Josephine's Personnel Services, Inc.

What You Can Do for Your Country: Tips and Advice for Finding a Great Government Job

September 8th, 2011

About 2 million people are employed in government jobs, making the federal government America’s largest employer. And you don’t have to live in Washington, D.C. to be a government employee. Only 10% of that 2 million are located in Washington, while the rest work throughout the United States and overseas. Government employees are hired in just about every career field and in a wide variety of occupations.

While government salaries aren’t always comparable to private sector on the lower levels, the benefits and pension plans are excellent. So is the job stability.

Finding a government job can take time: the period from initial application to job offer can be four months to a year. But if you’re willing to invest the time, a government job can offer long-term rewards. Here’s how to compete for one:

Know Where to Look

All federal agencies are required to list all openings publicly. The best place to start looking for a government job is on the USAJobs web site, where you can search for jobs in various locations, build a resume online and sign up to receive job postings via email.

However, not all federal agencies use that site, so if you know you want to work at a specific government agency or department, look at that agency’s web site for further career information.

Network

To find out about new government positions on the federal and local level, join professional networking groups. Just like in the private sector, there are professional associations for government workers in just about every discipline, and most of them collect job openings in the relevant field.

No matter how many years since you’ve graduated, you should also check with your alma mater’s career services department, since many colleges and universities maintain good relationships with certain government departments and agencies in an ongoing partnership.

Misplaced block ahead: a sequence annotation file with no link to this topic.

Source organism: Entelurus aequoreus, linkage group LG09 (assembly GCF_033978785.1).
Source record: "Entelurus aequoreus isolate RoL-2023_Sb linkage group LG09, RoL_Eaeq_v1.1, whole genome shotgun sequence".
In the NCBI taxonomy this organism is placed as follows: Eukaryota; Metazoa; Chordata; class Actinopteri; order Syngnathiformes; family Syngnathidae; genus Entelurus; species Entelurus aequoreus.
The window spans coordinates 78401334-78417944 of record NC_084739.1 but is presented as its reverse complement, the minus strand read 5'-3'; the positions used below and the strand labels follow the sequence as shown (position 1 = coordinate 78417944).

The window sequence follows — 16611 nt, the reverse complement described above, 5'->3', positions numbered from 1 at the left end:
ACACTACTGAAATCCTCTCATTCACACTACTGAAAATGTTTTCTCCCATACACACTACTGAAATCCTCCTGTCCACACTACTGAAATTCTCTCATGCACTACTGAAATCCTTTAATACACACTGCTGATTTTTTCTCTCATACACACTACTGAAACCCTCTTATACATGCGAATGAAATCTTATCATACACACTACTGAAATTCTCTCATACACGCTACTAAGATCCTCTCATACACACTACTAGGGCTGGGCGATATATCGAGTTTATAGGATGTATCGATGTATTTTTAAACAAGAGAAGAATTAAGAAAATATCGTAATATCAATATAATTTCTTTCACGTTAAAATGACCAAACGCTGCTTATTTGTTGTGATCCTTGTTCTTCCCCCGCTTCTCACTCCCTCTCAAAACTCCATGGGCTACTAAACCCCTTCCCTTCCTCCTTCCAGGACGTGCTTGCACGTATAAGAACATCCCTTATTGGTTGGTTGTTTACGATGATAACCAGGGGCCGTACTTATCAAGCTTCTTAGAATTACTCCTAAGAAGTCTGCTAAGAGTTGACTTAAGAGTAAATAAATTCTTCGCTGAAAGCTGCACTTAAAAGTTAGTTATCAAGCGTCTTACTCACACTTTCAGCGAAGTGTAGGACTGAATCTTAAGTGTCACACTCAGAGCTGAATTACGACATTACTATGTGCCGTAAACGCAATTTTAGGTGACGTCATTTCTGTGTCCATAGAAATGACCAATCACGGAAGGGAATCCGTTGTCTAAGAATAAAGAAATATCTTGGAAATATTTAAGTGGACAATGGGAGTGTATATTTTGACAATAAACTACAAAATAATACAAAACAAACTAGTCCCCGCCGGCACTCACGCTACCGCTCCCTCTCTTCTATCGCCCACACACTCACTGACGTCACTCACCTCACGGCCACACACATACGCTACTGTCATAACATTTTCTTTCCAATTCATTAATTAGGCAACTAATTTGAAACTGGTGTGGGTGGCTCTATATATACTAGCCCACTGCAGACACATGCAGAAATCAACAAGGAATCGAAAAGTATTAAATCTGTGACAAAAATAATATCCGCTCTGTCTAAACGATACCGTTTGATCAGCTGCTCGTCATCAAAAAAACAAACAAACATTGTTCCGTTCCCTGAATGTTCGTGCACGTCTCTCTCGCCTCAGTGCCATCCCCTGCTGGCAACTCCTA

If you have specialized technical or professional skills, you may be able to speed up your search by finding recruiters who have contracts to fill government jobs.

Know the Scoring System

You only have to file one application for a government job, but that application has to do two things: get you past the lower-level screeners or computers that are making sure you meet minimum requirements and impress the hiring managers who will eventually be evaluating your application.

Make sure your resume includes as many of the exact keywords as possible from the requirements in the job listing itself. Most applications for federal jobs are rated on a scale from 1 to 100, and more matches will get you a higher score and increase your chances of making it to the next level. You will also get points for military service, disabled status and volunteer work related to the position, if you use the right keywords to describe it.

To impress hiring managers, don’t just list responsibilities: cite and quantify results you achieved in past positions. Don’t worry too much about taking up too much space. Resumes for federal jobs typically average three to five pages.

Ace the Interview

Government interviews are quite different from what you’re probably used to when applying for a corporate job. It’s likely to be a panel interview with two or more questioners interviewing you at the same time. Also, the interview will likely be focused much more on what you’ve done in the past than anything you hope or plan to do in the future.

Interview questions will focus on your ability to meet the requirements mentioned in the job posting. The government wants proof of your abilities, so create a list of relevant anecdotes and practice discussing them in a clear and confident way. Their theory is that the best predictor of the future is past performance.